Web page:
The Trump administration announced Monday that it would cease granting waivers to countries allowing them to buy Iranian petroleum as of May 2.
Iran is only exporting 1.1 million barrels of petroleum per day, down from 2.5 million before the Trump administration violated the 2015 Iran deal and imposed unilateral severe sanctions. Secretary of State Mike Pompeo says he wants to take the exports down to zero. He and National Security Adviser John Bolton are warmongers toward Iran, and the measure was pushed by Sen. Ted Cruz. Israeli Prime Minister Binyamin Netanyahu, who daily commits crimes against humanity in the Occupied Palestinian territories, expressed his pleasure with the move.
The legitimacy of these US sanctions is rejected by the European Union, the UN Security Council, Turkey, Russia, China and India, and of course by Iran itself..
The US Treasury Department’s Office of Foreign Asset Control maintains that since petroleum trades are done in dollars and through US banks or US-affiliated banks, it has jurisdiction when, say, India or China buys oil from Iran.
Understandably, Iran and its trading partners do not believe that the United States has jurisdiction over their bilateral trade.
The US charges Iran with supporting terrorism, but these charges are frankly political. The major terrorist group, ISIL, was defeated in Iraq only with substantial Iranian assistance. Iran’s ally, the Lebanese Hizbullah, pushed back the al-Qaeda affiliate in Syria at a time when Israel was supporting it in the Golan and the CIA was funding its battlefield allies. So which are the terrorist-backing states?
Theoretically, firms could escape US sanctions if they traded in, e.g. euros or Chinese yuan, used a bank exchange mechanism not under US control, and themselves did no business with the US. Before the US started using the dollar’s position as the world reserve currency for playing such politics, meeting those three conditions would have been extremely difficult.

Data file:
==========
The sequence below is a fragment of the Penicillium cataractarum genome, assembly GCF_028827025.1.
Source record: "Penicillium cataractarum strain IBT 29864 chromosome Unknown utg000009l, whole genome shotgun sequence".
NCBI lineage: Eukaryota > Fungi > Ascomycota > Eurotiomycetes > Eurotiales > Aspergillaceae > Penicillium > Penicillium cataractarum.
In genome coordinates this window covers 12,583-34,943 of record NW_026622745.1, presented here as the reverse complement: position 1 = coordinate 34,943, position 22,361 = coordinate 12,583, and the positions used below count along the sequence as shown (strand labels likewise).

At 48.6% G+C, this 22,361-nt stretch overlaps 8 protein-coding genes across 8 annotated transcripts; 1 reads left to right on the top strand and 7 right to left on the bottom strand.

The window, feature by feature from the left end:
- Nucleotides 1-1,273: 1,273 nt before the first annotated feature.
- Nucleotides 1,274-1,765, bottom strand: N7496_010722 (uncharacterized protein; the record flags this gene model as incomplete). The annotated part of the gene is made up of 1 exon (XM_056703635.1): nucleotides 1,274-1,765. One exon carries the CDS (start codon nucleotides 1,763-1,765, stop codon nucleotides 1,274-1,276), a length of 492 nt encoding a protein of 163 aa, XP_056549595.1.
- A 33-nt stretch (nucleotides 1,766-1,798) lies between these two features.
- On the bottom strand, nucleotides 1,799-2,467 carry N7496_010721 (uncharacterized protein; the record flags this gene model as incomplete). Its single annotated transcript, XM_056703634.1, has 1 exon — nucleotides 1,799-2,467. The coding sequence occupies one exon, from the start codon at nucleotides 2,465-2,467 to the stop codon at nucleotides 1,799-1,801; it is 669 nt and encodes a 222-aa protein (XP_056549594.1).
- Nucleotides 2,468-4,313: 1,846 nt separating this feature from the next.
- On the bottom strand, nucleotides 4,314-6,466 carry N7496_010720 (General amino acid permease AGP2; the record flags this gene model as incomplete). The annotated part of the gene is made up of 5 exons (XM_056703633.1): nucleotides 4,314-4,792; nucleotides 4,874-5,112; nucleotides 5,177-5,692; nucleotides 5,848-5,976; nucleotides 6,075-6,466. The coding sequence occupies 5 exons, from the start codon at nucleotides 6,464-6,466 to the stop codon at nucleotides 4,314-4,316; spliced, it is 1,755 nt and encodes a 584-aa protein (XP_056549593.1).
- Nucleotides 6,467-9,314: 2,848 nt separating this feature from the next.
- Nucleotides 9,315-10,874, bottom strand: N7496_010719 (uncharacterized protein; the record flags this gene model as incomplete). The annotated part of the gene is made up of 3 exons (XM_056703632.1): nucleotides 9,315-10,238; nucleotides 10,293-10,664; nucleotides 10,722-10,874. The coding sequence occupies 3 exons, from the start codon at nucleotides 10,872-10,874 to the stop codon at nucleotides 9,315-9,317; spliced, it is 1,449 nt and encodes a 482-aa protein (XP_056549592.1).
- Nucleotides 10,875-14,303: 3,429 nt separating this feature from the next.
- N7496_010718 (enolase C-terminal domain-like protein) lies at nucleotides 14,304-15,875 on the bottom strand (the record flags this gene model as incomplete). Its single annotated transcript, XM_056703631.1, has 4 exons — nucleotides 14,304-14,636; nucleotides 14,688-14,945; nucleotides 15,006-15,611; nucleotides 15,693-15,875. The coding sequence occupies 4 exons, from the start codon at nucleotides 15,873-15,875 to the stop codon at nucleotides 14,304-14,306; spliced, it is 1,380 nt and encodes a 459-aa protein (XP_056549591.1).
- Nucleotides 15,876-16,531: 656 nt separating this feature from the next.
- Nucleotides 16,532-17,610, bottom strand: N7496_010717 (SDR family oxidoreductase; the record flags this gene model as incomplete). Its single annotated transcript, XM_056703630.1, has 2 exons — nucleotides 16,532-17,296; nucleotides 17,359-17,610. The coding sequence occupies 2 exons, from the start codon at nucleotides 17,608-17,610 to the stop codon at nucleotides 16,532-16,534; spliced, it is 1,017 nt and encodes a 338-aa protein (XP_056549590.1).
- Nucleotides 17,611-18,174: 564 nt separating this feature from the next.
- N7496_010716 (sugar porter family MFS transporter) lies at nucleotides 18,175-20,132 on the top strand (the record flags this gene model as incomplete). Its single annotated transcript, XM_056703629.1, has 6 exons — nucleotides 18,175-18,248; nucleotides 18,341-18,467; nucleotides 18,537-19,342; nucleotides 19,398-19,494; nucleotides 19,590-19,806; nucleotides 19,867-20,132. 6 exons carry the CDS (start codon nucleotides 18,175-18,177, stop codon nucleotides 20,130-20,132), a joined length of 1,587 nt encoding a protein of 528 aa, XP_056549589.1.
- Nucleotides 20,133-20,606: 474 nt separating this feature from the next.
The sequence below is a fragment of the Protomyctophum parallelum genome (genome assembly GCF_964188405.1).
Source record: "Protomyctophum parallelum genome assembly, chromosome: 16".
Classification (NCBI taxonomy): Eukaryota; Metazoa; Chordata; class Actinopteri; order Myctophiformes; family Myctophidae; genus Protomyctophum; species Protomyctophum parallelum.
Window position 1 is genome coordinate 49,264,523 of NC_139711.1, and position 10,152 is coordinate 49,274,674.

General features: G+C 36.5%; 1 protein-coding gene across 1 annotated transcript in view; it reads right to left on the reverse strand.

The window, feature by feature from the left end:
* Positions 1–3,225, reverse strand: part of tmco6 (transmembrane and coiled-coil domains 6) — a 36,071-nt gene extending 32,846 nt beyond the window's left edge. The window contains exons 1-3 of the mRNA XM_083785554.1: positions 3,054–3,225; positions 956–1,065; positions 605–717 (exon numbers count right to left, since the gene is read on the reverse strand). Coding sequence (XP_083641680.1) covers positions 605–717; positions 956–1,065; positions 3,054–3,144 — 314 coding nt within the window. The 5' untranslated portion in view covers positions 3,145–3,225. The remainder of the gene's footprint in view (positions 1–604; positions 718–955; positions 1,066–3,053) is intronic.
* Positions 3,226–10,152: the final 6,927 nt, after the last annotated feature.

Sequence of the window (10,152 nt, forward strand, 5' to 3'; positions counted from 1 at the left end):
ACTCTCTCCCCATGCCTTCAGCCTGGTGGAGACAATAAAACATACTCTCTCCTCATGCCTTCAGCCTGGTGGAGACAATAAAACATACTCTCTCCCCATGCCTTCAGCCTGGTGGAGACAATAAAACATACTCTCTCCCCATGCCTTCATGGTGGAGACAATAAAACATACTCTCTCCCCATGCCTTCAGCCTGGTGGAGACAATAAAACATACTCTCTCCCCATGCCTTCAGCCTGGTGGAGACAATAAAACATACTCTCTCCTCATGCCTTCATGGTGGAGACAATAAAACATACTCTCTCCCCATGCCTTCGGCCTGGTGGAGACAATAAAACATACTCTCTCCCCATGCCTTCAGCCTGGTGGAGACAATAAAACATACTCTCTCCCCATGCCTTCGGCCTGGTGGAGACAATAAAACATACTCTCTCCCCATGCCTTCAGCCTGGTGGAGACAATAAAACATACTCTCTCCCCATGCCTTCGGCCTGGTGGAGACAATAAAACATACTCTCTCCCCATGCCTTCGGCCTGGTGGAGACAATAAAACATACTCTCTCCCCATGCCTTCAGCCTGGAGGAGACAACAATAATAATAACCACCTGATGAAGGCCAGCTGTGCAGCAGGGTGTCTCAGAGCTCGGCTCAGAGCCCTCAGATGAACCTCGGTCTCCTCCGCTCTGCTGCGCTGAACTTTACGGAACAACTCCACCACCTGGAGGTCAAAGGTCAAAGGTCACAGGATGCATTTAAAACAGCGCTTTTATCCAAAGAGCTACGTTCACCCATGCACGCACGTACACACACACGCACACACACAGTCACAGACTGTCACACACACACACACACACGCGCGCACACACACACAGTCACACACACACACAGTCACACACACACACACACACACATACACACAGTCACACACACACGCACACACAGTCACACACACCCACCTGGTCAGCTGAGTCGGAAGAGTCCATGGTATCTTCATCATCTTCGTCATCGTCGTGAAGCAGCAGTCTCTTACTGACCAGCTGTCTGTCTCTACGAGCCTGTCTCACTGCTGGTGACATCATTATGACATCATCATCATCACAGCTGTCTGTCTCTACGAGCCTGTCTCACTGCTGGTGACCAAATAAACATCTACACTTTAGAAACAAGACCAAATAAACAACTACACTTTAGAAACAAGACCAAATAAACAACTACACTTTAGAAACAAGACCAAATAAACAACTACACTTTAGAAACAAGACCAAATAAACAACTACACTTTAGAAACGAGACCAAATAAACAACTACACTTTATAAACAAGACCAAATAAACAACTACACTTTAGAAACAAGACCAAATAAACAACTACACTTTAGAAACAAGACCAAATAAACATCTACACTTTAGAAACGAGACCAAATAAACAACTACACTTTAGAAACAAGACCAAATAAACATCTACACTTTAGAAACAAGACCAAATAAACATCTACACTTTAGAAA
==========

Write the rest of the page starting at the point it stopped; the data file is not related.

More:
Now, however, countries under threat of unilateral US sanctions are beginning to develop mechanisms to avoid US control over their trade with third parties. The European Union has established Instex a bank and exchange that allows European concerns indirectly to trade with Iran. Its directors have diplomatic passports so that the US cannot indict and extradite them, and Instex does not deal in dollars or use the US-dominated SWIFT banking exchange. It is for the moment only capitalized at $1 billion, but US officials worry that Russia and China will join it and use it to replace SWIFT and the dollar over the long term.
Likewise, China’s Kunlun Bank has announced that it will continue to engage in banking exchanges with Iranian banks that are not under US sanctions, with the implication that China will use Kunlun to continue to import Iranian petroleum without any US waivers.
A Chinese banking interface with Iran will not be a bilateral one. Pakistani firms hope to trade with Iran through China.
Turkey has already protested the no-waiver policy and Turkey does billions in annual trade with Iran that it is unlikely to give up.